Young men were moulded into Nazi leaders of the future at Vogelsang Castle in the Rhineland. The complex is the best maintained example of Third Reich architecture in Germany, and since Jan. 1, 2006 it's open to the public.
Since the US Army occupied Burg Vogelsang, one of the Nazi's four elite schools, in 1945 hardly a civilian has had a chance to see it. British and later Belgian soldiers used the building and its 33-square meter (21-square mile) exercise grounds for training. Vogelsang's future took a new turn when the Eifel National Park was established there in 2004 and the Belgians evacuated and handed the lands to the public on Jan. 1, 2006.
Over the past 60 years, nature had its way in most of the 110-square kilometre (68-square mile) military zone between Bonn and the Belgian border. Hikers can take advantage of tours of the park or strike out on their own along the 50 kilometres of paths through grasslands, meadows and forests. However, leaving the paths is strictly forbidden as live ammunition could still be lying around after decades of military use.
Burg Vogelsang, an imposing complex of dozens of buildings perched above Lake Urft, was built between 1934 and 1936 by Cologne architect Clemens Klotz as a training centre for the Nazi leaders of the future. Young men attended classes there between 1936 and 1939, until they were sent home at the start of World War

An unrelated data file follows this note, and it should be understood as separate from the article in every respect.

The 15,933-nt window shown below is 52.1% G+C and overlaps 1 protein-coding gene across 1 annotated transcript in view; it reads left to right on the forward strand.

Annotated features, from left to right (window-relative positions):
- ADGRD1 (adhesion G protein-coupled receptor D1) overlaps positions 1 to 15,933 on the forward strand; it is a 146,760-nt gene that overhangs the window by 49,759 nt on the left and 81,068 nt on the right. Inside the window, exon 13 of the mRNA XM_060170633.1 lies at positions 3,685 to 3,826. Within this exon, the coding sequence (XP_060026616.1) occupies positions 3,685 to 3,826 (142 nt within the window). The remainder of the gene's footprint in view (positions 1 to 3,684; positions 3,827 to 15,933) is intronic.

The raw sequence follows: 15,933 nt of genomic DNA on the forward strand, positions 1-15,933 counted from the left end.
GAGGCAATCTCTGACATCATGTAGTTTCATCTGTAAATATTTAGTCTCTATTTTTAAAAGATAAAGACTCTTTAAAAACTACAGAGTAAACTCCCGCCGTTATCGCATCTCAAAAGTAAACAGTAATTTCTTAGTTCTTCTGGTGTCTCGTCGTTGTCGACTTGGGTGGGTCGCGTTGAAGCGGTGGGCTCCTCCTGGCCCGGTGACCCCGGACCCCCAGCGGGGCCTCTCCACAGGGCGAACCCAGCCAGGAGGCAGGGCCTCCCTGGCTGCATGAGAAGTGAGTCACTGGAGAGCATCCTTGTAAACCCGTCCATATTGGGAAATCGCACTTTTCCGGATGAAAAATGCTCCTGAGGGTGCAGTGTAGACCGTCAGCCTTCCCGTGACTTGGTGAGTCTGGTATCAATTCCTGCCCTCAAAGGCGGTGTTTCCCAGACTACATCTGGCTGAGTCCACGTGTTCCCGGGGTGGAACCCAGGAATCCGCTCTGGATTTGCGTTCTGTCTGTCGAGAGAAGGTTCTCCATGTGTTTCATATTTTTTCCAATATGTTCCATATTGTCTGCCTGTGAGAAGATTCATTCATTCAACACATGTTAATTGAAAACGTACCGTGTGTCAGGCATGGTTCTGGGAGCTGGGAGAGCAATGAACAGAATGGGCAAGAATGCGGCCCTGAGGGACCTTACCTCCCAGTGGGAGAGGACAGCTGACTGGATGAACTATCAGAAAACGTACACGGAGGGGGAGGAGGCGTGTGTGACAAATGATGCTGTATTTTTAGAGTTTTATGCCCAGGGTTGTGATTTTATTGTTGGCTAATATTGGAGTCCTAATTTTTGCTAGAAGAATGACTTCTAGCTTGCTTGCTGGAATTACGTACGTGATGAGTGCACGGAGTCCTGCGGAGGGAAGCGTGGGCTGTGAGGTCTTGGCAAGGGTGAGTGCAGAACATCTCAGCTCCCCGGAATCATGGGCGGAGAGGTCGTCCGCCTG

At the heart of the park is the village of Wollseifen, whose 550 inhabitants were evicted by British soldiers after the war. Though shot up during military exercises, the remains of a church, a school and an electrical sub-station are still visible.
A visitors centre will be the first thing built to mark the changes at Burg Vogelsang. A Nazi documentation centre, a European youth centre and exhibitions about the park and regional history are also planned.
For now though, security guards patrol the grounds to prevent former Nazis and neo-Nazis from making "pilgrimages" to the Third Reich's old school.
For current visiting hours, please visit the website of the museum.
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- Text: Kevin Prenger
- Photos: Frits Kruishaar